Someof those PACS have spread money far and wide.The Realtors group contributednearly $4 millionto hundreds of federal candidates of both parties during the 2015-16 election cycle, the largest amount spent by any PAC, according to the non-partisan Center for Responsive Politics. Lockheed Martin was the eighth-largest contributor to candidates, at $2.5 million.

Zimmer Biomet, on the other hand, gave$75,000 in 2015-16 to 33 federal candidates, including 10 from Indiana.

A PAC may contribute as much as $5,000 per election to a federal candidate, according to campaign finance law.

Individual donors from the Fort Wayne areaare evenly divided betweenMesser and Rokita. Nine people from the region gave a combined$16,400 to Rokita in the second quarter, and nine people donated a combined $15,000 to Messer. An individual may give as much as $2,700 per election to a federal candidate.

Messer’s donors included Fort Wayne auto dealer Thomas Kelley, Fort Wayne banker James Marcuccilli, state Senate President Pro Tem David Long, R-Fort Wayne, and Warsaw duck producer Terry Tucker.

Rokita’s contributors included Fort Wayne musical equipment seller Charles Surack, restaurant owner Peter Eshelman of Columbia City, Auburn entrepreneurDaryle Doden and Columbia City resident Byron Lamm,co-founder of the Indiana Policy Review Foundation.

Rokita last week named Lamm, Doden, Eshelman and Warsaw medical device producer Nick Deeter to his 60-member campaign finance team. In March, Messer announced the formation of a 43-member campaign finance team that includesFort Wayne real estate developer Bill Bean and former state senator Tom Wyss of Fort Wayne.

For the election cycle to date, Rokita, a resident of Brownsburg, has raised $1.37million and has $2.35million in cash. Messer, of Greensburg, has raised $1.5million and has nearly $2.03 million in cash. Their cash includes money left over from previous House campaigns.

Donnelly, a former House member from Granger who was elected to the Senate in 2012, has raised $5.4 million and has almost $3.7 million in cash. During the second quarter, he raised roughly $8,700 from 14 residents of the Fort Wayne area. They included Cindy Henry, wife of Fort Wayne Mayor Tom Henry; the mayor’s brother, venture capitalistJerome Henry of Fort Wayne; attorney Timothy Pape of Fort Wayne; and attorney John Whiteleather of Columbia City.

Three Republicans have announced they will run for Donnelly’s seat– Hamilton County businessman Terry Henderson, New Albany college administrator Andrew Takami and Kokomo attorney Mark Hurt.Henderson has reported raising nearly $267,000, including a $250,000 loan to himself, and he has almost $263,000 in cash; Takami has raised more than $114,000 and has $72,000 in cash; and Hurt has raised $75,000, including an $18,000 loan from himself, and has less than $11,000 in cash.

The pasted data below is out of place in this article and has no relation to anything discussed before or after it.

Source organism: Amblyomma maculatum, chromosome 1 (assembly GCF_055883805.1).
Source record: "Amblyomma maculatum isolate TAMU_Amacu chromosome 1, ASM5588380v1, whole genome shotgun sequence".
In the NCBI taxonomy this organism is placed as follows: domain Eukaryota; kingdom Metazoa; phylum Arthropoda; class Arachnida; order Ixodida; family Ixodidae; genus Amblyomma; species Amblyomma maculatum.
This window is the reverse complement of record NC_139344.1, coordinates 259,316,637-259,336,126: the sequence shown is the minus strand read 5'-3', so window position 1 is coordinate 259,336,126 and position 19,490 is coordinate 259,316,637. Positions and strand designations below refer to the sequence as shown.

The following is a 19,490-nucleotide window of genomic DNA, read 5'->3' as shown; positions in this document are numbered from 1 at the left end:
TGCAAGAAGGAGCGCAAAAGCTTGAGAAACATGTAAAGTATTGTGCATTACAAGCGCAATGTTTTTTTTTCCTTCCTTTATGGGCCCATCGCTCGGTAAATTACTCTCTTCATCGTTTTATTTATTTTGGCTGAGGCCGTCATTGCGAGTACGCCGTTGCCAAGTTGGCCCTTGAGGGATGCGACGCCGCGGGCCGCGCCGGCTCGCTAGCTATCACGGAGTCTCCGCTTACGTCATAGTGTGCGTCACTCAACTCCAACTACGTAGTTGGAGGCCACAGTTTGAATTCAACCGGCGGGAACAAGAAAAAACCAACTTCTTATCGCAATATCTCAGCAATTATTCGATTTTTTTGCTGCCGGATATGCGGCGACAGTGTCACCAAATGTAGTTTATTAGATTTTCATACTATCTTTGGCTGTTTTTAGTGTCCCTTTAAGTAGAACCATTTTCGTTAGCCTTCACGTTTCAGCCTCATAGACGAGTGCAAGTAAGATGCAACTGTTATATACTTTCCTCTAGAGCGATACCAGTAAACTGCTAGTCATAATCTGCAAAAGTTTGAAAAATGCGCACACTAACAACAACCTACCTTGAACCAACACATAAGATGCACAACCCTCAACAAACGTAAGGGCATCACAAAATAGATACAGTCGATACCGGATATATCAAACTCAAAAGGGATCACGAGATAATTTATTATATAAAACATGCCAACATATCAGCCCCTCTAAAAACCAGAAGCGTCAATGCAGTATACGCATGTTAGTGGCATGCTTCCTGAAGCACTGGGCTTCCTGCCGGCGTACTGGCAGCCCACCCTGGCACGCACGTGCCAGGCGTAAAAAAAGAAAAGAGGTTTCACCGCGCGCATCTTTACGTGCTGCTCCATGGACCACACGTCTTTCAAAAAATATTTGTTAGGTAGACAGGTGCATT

Freshman Republican U.S. Rep. Jim Banks of Columbia City has raised more than $291,000 and has nearly $205,000 in cash on hand to defend his House seat in northeast Indiana’s 3rd Congressional District.

Fort Wayne marketing consultant Courtney Tritch, who seeksthe Democratic nomination in the 3rd District, has raised more than $12,000 and has almost$11,000 in cash since launching her campaign in June. David Roach and Tommy Schrader, both of Fort Wayne, have announced they will seek the 3rd District Democratic nomination but have not filed campaign finance reports.Candidates must submit such reports if they raise or spend at least $5,000.

bfrancisco@jg.net

Amid US real estate buying binge by foreign investors, Florida remains first choice

Foreign investment in U.S. residential real estate recently skyrocketed to a new high with nearly half of all foreign sales happening in Florida, California and Texas.

Related News/Archive

  • New real estate website advances calculation of true cost of Florida home

    6 Months Ago

  • Lay of the land: radical transformations underway in Florida real estate

    4 Months Ago

  • Pasco real estate transactions

    2 Months Ago

This year’s National Association of Realtors survey of international investing in U.S. real estate once again revealed that foreign buying is focused first and foremost on Florida, where 22 percent of such activities took place. The Sunshine State was followed by California and Texas (each at 12 percent), and then by New Jersey and Arizona (four percent apiece).

Florida was the most popular state for Canadian buyers, fueled by a sharp increase in sales dollar volume. Chinese buyers mostly chose California, while Texas was the preferred state for Mexican buyers.

Overall, 284,455 U.S. properties were bought by foreign buyers, up 32 percent from 2016. Purchases accounted for 10 percent of the dollar volume of existing-home sales, up from 8 percent last year.

NAR’s study found that between April 2016 and March 2017, foreign buyers and recent immigrants purchased $153 billion of residential property. That’s a 49 percent jump from $103 billion in 2016 and surpasses the $103.9 billion in purchases in 2015 as the new survey high.

“The political and economic uncertainty both here and abroad did not deter foreigners from exponentially ramping up their purchases of U.S. property over the past year,” NAR chief economist Lawrence Yun stated.